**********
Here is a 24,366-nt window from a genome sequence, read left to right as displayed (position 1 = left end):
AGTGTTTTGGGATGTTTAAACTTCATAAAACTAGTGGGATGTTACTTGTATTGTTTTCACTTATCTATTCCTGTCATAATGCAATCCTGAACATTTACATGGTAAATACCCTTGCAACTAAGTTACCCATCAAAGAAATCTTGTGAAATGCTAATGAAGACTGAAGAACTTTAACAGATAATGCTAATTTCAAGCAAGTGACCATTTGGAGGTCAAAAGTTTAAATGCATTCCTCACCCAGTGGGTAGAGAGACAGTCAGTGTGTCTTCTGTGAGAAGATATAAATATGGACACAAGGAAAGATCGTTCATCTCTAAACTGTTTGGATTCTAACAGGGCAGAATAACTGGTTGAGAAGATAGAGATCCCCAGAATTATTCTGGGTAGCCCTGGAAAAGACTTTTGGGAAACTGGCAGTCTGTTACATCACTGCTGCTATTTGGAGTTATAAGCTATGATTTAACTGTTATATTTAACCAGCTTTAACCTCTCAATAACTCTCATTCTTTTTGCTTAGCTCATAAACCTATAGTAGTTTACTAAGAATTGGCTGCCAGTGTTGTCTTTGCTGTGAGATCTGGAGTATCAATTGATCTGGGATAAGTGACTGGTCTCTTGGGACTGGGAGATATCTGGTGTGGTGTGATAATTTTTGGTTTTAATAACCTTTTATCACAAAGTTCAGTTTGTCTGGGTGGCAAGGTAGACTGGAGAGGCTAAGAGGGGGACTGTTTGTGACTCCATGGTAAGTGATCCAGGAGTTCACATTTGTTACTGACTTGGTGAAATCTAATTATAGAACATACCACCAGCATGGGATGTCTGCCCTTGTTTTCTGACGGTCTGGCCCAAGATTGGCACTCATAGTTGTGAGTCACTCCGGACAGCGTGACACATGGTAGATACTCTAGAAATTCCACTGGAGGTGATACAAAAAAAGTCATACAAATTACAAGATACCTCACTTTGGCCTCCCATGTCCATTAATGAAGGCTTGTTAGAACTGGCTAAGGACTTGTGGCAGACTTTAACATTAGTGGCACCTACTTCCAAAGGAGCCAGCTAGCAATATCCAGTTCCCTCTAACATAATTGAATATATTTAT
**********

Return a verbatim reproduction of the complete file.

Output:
Here is a 24,366-nt window from a genome sequence, read left to right as displayed (position 1 = left end):
AGTGTTTTGGGATGTTTAAACTTCATAAAACTAGTGGGATGTTACTTGTATTGTTTTCACTTATCTATTCCTGTCATAATGCAATCCTGAACATTTACATGGTAAATACCCTTGCAACTAAGTTACCCATCAAAGAAATCTTGTGAAATGCTAATGAAGACTGAAGAACTTTAACAGATAATGCTAATTTCAAGCAAGTGACCATTTGGAGGTCAAAAGTTTAAATGCATTCCTCACCCAGTGGGTAGAGAGACAGTCAGTGTGTCTTCTGTGAGAAGATATAAATATGGACACAAGGAAAGATCGTTCATCTCTAAACTGTTTGGATTCTAACAGGGCAGAATAACTGGTTGAGAAGATAGAGATCCCCAGAATTATTCTGGGTAGCCCTGGAAAAGACTTTTGGGAAACTGGCAGTCTGTTACATCACTGCTGCTATTTGGAGTTATAAGCTATGATTTAACTGTTATATTTAACCAGCTTTAACCTCTCAATAACTCTCATTCTTTTTGCTTAGCTCATAAACCTATAGTAGTTTACTAAGAATTGGCTGCCAGTGTTGTCTTTGCTGTGAGATCTGGAGTATCAATTGATCTGGGATAAGTGACTGGTCTCTTGGGACTGGGAGATATCTGGTGTGGTGTGATAATTTTTGGTTTTAATAACCTTTTATCACAAAGTTCAGTTTGTCTGGGTGGCAAGGTAGACTGGAGAGGCTAAGAGGGGGACTGTTTGTGACTCCATGGTAAGTGATCCAGGAGTTCACATTTGTTACTGACTTGGTGAAATCTAATTATAGAACATACCACCAGCATGGGATGTCTGCCCTTGTTTTCTGACGGTCTGGCCCAAGATTGGCACTCATAGTTGTGAGTCACTCCGGACAGCGTGACACATGGTAGATACTCTAGAAATTCCACTGGAGGTGATACAAAAAAAGTCATACAAATTACAAGATACCTCACTTTGGCCTCCCATGTCCATTAATGAAGGCTTGTTAGAACTGGCTAAGGACTTGTGGCAGACTTTAACATTAGTGGCACCTACTTCCAAAGGAGCCAGCTAGCAATATCCAGTTCCCTCTAACATAATTGAATATATTTAT